Rushall Thoughts, 1992.

It is obvious that as a general rule, the principle of specificity remains dominant in almost all facets of sport conditioning and training. However, there are some anomalies that have been reported in the literature which need to be considered.

  1. When training has occurred through participation in large-muscle total-body activities, such as running, rowing, or Olympic weight-lifting, there can be a partial but minor transfer of training effects to simpler activities. For example, aerobic improvements derived from running (a complex activity) have been shown to produce improvements in the aerobic work of cycling (a simpler activity where the work occurs in fewer large muscle groups). The amount of the transfer is marginal at best. For example, the aerobic benefits that could be derived from 100 hours of endurance running might translate into the equivalent effect of 10 hours of endurance training for cycling. It would seem to be more expedient and economical to just train for 10 hours on a bicycle rather perform 10 times as much running training to get an improvement in cycling. As well, cycling produces specific endurance effects plus other associated benefits (which would not result from relying on the transfer of the running-training phenomenon).

  2. When training has occurred on a relatively simple activity, the benefits of that training are specific and do not transfer to more complex activities. The reverse of what has been explained above in point #1 does not occur. When an individual trains aerobically for cycling and shows marked training effects there is no transfer of aerobic benefits to running. Similarly, specific weight exercises do not cause improvements in the more complicated Olympic lifts (which, incidentally, require a high degree of complex skilled movement). Thus, when a coach considers auxiliary training exercises that are supposed to benefit a particular sport, if those exercises are simple, they will not be beneficial for an athlete. If they are performed with sustained intensity, they actually could prove to be counter-productive, primarily because of the development of unnecessary fatigue that could hinder more beneficial recovery.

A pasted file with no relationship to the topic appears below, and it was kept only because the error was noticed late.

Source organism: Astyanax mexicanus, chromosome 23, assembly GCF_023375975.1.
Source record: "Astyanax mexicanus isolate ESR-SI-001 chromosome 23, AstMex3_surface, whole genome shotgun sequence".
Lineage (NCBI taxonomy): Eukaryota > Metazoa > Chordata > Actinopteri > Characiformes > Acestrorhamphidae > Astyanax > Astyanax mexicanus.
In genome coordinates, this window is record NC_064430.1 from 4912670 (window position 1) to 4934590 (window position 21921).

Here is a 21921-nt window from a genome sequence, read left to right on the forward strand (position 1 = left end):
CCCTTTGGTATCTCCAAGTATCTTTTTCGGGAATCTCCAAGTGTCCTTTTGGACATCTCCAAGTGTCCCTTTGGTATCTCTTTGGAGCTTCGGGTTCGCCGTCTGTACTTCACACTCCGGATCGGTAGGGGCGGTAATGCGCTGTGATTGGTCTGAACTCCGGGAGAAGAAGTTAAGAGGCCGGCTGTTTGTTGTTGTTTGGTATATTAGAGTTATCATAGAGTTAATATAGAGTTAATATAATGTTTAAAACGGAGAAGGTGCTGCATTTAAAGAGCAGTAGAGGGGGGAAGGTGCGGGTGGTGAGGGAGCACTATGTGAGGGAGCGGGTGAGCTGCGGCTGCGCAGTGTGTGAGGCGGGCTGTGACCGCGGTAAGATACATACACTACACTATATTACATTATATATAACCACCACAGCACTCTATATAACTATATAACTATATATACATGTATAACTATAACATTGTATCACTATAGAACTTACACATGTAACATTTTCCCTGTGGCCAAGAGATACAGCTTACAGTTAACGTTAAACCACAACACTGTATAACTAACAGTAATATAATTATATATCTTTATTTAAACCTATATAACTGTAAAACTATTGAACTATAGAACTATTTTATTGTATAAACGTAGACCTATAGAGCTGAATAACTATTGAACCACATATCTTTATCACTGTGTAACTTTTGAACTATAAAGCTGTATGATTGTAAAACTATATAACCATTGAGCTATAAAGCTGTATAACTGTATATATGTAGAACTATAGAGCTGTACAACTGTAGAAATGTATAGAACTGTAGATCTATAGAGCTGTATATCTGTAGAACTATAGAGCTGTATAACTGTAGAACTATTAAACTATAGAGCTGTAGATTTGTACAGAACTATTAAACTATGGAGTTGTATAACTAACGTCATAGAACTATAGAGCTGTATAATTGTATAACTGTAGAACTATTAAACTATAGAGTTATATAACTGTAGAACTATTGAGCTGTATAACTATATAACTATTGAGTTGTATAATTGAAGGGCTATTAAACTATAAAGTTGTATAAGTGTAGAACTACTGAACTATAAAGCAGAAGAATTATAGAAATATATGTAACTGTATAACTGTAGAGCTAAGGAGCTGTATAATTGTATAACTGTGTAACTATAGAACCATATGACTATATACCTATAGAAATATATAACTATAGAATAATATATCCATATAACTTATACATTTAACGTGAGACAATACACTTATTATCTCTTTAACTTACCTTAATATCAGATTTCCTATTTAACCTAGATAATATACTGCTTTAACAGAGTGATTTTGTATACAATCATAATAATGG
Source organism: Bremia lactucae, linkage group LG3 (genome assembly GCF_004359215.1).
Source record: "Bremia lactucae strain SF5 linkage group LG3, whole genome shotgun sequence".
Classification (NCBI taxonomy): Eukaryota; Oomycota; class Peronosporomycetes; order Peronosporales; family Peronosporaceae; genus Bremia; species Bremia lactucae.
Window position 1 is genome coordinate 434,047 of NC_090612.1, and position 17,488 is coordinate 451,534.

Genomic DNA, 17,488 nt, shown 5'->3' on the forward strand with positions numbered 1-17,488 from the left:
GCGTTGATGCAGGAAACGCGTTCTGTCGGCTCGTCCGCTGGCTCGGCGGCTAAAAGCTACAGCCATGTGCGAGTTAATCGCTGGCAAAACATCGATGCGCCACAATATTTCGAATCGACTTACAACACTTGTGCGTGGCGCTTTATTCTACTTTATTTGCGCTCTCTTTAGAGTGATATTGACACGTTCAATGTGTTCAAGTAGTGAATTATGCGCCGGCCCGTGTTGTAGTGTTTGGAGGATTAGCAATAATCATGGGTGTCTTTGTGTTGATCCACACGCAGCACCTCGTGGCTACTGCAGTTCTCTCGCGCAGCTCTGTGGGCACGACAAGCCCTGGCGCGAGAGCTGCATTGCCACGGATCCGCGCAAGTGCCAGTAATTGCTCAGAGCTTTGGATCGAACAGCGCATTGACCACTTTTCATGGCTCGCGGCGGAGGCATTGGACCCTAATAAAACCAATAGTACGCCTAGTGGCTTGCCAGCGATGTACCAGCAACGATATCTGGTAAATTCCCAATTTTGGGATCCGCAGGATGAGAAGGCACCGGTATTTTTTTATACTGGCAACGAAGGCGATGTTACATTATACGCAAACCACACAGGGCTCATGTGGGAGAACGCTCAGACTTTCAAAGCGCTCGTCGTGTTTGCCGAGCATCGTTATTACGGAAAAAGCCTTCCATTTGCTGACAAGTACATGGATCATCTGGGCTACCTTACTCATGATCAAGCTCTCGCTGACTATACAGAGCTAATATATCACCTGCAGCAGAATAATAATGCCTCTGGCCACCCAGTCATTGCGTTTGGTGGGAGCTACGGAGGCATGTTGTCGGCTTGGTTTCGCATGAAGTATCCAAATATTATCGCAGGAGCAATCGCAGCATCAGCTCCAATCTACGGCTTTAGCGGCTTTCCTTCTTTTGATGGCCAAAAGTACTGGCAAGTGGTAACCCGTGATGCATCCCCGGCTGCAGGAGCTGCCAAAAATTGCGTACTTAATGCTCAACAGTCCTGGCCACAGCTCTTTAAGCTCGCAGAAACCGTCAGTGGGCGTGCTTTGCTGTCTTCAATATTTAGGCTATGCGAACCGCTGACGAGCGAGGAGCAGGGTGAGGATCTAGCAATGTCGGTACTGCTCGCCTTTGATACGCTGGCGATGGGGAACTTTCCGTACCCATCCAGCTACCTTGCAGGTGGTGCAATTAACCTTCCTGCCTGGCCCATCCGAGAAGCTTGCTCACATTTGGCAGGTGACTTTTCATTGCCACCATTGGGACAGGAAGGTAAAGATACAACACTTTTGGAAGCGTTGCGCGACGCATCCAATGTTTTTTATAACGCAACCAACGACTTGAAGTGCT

3. There are four circumstances where auxiliary training is beneficial.

The principle of specificity has one further implication for coaching. If an athlete enters a training program with fitness capacities already in a high degree of general adaptation, it makes no sense to pursue further general development (any further improvements will be of no benefit to the specific competitive activity). Thus, athletes who are already in a high state of training when training commences, such as when they are selected to a national or representative team, should not have to go through further exhaustive general or basic training. They should be able to embark on a program which encourages the maintenance of the general fitness capacities but emphasizes the development of specific fitness attributes and skills.

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